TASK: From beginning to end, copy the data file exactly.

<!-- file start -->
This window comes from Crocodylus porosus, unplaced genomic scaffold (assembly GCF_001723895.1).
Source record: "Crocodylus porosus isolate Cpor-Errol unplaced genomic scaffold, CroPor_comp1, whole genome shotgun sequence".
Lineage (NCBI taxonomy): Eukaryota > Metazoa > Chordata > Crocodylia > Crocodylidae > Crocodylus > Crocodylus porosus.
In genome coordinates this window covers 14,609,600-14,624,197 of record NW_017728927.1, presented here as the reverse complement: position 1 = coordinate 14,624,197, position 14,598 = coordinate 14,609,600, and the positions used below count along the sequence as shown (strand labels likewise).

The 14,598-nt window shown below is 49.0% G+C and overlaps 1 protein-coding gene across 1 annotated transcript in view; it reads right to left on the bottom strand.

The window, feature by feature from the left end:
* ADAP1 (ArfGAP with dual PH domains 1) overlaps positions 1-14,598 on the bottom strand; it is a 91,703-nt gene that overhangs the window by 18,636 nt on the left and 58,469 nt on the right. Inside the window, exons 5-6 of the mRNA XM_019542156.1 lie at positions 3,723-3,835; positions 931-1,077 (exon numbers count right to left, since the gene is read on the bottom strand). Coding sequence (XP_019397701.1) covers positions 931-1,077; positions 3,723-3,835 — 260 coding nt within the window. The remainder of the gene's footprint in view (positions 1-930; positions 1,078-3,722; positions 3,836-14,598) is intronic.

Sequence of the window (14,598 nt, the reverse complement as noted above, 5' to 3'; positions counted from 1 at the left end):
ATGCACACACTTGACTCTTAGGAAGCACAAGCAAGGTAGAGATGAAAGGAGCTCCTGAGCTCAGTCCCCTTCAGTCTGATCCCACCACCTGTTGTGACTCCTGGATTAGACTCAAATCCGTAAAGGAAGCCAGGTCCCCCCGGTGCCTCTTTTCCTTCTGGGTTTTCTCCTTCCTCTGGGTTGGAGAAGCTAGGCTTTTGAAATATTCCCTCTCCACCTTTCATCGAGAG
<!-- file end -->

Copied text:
This window comes from Crocodylus porosus, unplaced genomic scaffold (assembly GCF_001723895.1).
Source record: "Crocodylus porosus isolate Cpor-Errol unplaced genomic scaffold, CroPor_comp1, whole genome shotgun sequence".
Lineage (NCBI taxonomy): Eukaryota > Metazoa > Chordata > Crocodylia > Crocodylidae > Crocodylus > Crocodylus porosus.
In genome coordinates this window covers 14,609,600-14,624,197 of record NW_017728927.1, presented here as the reverse complement: position 1 = coordinate 14,624,197, position 14,598 = coordinate 14,609,600, and the positions used below count along the sequence as shown (strand labels likewise).

The 14,598-nt window shown below is 49.0% G+C and overlaps 1 protein-coding gene across 1 annotated transcript in view; it reads right to left on the bottom strand.

The window, feature by feature from the left end:
* ADAP1 (ArfGAP with dual PH domains 1) overlaps positions 1-14,598 on the bottom strand; it is a 91,703-nt gene that overhangs the window by 18,636 nt on the left and 58,469 nt on the right. Inside the window, exons 5-6 of the mRNA XM_019542156.1 lie at positions 3,723-3,835; positions 931-1,077 (exon numbers count right to left, since the gene is read on the bottom strand). Coding sequence (XP_019397701.1) covers positions 931-1,077; positions 3,723-3,835 — 260 coding nt within the window. The remainder of the gene's footprint in view (positions 1-930; positions 1,078-3,722; positions 3,836-14,598) is intronic.

Sequence of the window (14,598 nt, the reverse complement as noted above, 5' to 3'; positions counted from 1 at the left end):
ATGCACACACTTGACTCTTAGGAAGCACAAGCAAGGTAGAGATGAAAGGAGCTCCTGAGCTCAGTCCCCTTCAGTCTGATCCCACCACCTGTTGTGACTCCTGGATTAGACTCAAATCCGTAAAGGAAGCCAGGTCCCCCCGGTGCCTCTTTTCCTTCTGGGTTTTCTCCTTCCTCTGGGTTGGAGAAGCTAGGCTTTTGAAATATTCCCTCTCCACCTTTCATCGAGAG